Clete Willems is trading in the White House for K Street

“My biggest joke now is I went to become a partner in a law firm, so I can work less”

Clete Willems has gone from chauffeuring Rep. Paul D. Ryan to working on trade policy at the White House to partnering at the Akin Gump law firm on K Street. (Tom Williams/CQ Roll Call file photo)
Clete Willems has gone from chauffeuring Rep. Paul D. Ryan to working on trade policy at the White House to partnering at the Akin Gump law firm on K Street. (Tom Williams/CQ Roll Call file photo)
Posted July 19, 2019 at 7:30am

The timing of Clete Willems’ recent departure from the White House seemed a bit inopportune what with negotiations over trade disputes with China hitting a pivotal point. But the international economics adviser to the president says he had other commitments to keep.

Though the Trump White House has a reputation for unpredictability and plenty of staffing drama, Willems says the reason for his departure was more personal. When he took on the new gig at the beginning of the Trump administration, he made a pact with his wife: When they had a second child, he would head for the exit. His daughter was born in March.

“So, time was up,” says Willems, who started a new gig last month as a partner at the K Street law firm Akin Gump Strauss Hauer & Feld, the city’s biggest lobbying practice.

Willems, a 39-year-old former congressional aide, got his start in politics and policy back in 2002 as a driver for then-Rep. Paul D. Ryan, the Wisconsin Republican who later rose to speaker of the House. Willems served in the Office of the U.S. Trade Representative all through the Obama administration as a career attorney.

He left the White House as deputy assistant to the president for international economics and deputy director of the National Economic Council.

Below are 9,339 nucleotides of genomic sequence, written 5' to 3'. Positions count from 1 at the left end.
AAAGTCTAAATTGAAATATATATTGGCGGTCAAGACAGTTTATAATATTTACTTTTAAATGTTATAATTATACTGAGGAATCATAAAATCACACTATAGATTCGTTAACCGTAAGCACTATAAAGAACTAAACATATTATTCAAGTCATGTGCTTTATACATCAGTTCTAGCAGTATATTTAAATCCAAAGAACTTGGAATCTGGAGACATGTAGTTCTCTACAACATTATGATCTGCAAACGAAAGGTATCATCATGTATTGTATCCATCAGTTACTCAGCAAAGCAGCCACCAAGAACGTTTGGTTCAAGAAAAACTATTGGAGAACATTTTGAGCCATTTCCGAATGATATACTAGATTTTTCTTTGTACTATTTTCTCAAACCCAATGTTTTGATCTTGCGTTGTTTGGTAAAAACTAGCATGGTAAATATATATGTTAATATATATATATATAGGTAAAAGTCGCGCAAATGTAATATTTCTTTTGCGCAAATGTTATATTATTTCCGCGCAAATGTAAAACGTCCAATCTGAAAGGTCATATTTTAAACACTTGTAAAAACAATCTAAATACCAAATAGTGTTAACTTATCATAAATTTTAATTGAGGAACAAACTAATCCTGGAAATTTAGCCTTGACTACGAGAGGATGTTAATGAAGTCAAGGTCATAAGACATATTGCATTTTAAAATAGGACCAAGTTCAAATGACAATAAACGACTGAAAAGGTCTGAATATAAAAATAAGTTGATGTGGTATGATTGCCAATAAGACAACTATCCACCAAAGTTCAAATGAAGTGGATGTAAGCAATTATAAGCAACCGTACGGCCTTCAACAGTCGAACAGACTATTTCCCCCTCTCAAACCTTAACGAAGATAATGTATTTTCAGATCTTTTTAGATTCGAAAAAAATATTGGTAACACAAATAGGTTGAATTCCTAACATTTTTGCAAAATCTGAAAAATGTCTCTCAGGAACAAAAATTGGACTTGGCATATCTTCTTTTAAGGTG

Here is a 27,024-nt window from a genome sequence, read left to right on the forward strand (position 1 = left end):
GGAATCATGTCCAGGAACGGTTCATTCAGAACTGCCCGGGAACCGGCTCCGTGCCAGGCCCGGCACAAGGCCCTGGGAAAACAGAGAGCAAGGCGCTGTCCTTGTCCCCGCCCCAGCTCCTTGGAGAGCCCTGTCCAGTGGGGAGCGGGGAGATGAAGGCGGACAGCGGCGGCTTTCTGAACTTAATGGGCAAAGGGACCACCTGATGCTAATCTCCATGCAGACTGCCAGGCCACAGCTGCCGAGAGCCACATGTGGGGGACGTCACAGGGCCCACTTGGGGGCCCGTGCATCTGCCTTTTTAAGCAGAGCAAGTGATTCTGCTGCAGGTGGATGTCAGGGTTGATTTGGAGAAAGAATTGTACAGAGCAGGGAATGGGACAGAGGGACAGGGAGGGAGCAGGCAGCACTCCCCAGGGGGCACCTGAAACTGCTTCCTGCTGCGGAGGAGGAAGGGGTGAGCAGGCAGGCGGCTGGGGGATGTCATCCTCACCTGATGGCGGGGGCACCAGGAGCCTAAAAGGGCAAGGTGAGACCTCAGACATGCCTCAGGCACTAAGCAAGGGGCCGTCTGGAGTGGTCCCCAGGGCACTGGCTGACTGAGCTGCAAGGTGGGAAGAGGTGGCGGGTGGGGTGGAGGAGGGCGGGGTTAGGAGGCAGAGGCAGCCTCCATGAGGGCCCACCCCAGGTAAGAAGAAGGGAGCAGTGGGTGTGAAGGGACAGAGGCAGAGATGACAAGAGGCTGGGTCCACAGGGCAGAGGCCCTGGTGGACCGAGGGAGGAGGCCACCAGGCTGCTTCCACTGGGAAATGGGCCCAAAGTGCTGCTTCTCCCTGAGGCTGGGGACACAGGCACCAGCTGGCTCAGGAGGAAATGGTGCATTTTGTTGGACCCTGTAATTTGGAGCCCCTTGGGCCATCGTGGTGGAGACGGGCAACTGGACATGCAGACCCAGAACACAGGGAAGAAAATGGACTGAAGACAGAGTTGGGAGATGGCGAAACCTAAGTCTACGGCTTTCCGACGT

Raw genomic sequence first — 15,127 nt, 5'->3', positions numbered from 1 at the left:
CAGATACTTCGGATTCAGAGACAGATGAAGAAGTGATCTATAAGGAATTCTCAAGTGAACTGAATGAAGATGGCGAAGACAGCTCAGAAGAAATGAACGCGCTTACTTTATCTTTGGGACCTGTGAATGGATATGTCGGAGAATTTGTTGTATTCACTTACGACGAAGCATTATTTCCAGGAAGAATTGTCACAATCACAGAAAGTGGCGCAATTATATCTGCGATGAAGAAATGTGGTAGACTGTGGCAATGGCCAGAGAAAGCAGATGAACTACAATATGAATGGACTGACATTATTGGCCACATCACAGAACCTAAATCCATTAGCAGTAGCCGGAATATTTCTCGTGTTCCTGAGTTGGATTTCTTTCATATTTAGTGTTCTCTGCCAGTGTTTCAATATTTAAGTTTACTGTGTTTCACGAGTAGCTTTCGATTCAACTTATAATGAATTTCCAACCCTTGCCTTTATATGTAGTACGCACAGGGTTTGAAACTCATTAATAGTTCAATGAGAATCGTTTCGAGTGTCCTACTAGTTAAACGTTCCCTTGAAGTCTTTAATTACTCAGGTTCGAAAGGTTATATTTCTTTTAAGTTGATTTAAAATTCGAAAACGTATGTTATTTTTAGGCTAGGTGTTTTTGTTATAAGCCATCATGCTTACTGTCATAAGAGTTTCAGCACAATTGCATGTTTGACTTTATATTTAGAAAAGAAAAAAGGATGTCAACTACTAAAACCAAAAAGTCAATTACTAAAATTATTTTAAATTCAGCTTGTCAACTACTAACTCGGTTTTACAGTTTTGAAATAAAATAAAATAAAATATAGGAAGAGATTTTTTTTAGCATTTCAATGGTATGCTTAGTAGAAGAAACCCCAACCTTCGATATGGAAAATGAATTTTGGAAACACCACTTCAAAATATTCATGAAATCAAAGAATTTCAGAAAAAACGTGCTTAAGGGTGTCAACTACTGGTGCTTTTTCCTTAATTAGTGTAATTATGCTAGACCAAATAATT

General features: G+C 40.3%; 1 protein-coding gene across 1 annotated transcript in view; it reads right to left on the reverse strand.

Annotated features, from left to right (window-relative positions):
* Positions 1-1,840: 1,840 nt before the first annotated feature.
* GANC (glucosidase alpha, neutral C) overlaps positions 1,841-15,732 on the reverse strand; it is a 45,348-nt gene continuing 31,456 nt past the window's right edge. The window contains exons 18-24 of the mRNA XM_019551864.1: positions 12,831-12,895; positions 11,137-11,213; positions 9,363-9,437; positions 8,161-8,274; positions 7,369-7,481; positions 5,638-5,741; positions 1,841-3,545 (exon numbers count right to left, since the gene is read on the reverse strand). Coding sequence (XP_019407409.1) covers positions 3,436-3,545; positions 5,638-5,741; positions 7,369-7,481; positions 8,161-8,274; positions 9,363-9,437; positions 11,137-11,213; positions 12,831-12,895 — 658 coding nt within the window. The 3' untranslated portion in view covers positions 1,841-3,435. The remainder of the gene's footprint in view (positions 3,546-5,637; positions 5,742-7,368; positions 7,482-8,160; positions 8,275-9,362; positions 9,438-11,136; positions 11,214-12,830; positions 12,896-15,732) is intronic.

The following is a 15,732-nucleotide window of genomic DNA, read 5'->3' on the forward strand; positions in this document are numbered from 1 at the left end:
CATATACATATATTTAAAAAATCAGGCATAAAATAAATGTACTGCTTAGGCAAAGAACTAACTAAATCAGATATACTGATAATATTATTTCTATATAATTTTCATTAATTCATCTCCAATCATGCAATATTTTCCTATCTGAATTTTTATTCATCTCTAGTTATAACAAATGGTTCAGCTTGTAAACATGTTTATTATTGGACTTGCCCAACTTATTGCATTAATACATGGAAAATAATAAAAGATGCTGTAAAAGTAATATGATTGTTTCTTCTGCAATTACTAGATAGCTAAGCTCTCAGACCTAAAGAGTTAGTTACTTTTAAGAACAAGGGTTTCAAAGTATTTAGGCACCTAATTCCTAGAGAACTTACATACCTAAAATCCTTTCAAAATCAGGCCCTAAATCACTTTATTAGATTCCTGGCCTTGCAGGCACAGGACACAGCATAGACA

“When you are dealing with pressing trade negotiations, when you are dealing with national security issues, when you are dealing with counterparts around the world in different time zones, you end up working a lot,” Willems says during an interview in Akin Gump’s new downtown D.C. digs with a view of the Georgetown waterfront and Arlington, Virginia, across the Potomac River.

“My biggest joke now is I went to become a partner in a law firm, so I can work less,” he quips.

With his spin through the revolving door between government service and K Street, Willems plans to rely on his Hill and administration experience to help companies and business associations with international trade and domestic policy issues. Akin Gump’s clients include Amazon, the American Bankers Association, Bayer and Chevron.

The Trump administration’s populist positions on trade — including a redo of the North American Free Trade Agreement, new tariffs on specific goods and a hard line with China leading to a trade war with the global powerhouse — have roiled the business community. And even as some administration officials may seem toxic to corporate clients, Willems’ hire shows that companies and business groups are hungry for insider intelligence about what drives Trump’s trade agenda.